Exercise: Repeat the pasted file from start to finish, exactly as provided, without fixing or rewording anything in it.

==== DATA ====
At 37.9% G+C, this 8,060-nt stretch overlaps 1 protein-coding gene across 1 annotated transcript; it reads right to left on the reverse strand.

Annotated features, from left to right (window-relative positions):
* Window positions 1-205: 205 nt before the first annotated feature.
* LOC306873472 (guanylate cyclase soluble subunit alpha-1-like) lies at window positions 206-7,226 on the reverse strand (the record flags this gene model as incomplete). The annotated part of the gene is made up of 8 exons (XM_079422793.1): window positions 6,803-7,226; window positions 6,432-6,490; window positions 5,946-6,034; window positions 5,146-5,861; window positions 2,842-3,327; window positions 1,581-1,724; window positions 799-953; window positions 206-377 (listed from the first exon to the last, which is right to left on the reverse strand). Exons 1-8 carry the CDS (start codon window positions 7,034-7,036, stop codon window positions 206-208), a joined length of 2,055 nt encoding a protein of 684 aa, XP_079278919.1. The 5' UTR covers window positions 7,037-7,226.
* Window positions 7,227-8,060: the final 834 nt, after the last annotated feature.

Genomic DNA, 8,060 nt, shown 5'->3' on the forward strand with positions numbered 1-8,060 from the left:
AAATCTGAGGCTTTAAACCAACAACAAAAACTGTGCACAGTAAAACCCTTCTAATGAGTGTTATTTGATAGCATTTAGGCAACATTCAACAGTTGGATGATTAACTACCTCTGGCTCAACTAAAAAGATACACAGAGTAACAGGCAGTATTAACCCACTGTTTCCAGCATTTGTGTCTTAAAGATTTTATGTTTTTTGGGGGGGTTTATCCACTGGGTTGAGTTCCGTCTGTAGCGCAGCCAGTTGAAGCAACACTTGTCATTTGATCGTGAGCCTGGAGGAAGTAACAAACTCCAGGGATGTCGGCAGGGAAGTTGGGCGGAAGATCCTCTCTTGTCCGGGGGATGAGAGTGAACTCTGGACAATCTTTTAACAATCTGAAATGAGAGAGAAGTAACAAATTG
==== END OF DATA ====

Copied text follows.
At 37.9% G+C, this 8,060-nt stretch overlaps 1 protein-coding gene across 1 annotated transcript; it reads right to left on the reverse strand.

Annotated features, from left to right (window-relative positions):
* Window positions 1-205: 205 nt before the first annotated feature.
* LOC306873472 (guanylate cyclase soluble subunit alpha-1-like) lies at window positions 206-7,226 on the reverse strand (the record flags this gene model as incomplete). The annotated part of the gene is made up of 8 exons (XM_079422793.1): window positions 6,803-7,226; window positions 6,432-6,490; window positions 5,946-6,034; window positions 5,146-5,861; window positions 2,842-3,327; window positions 1,581-1,724; window positions 799-953; window positions 206-377 (listed from the first exon to the last, which is right to left on the reverse strand). Exons 1-8 carry the CDS (start codon window positions 7,034-7,036, stop codon window positions 206-208), a joined length of 2,055 nt encoding a protein of 684 aa, XP_079278919.1. The 5' UTR covers window positions 7,037-7,226.
* Window positions 7,227-8,060: the final 834 nt, after the last annotated feature.

Genomic DNA, 8,060 nt, shown 5'->3' on the forward strand with positions numbered 1-8,060 from the left:
AAATCTGAGGCTTTAAACCAACAACAAAAACTGTGCACAGTAAAACCCTTCTAATGAGTGTTATTTGATAGCATTTAGGCAACATTCAACAGTTGGATGATTAACTACCTCTGGCTCAACTAAAAAGATACACAGAGTAACAGGCAGTATTAACCCACTGTTTCCAGCATTTGTGTCTTAAAGATTTTATGTTTTTTGGGGGGGTTTATCCACTGGGTTGAGTTCCGTCTGTAGCGCAGCCAGTTGAAGCAACACTTGTCATTTGATCGTGAGCCTGGAGGAAGTAACAAACTCCAGGGATGTCGGCAGGGAAGTTGGGCGGAAGATCCTCTCTTGTCCGGGGGATGAGAGTGAACTCTGGACAATCTTTTAACAATCTGAAATGAGAGAGAAGTAACAAATTG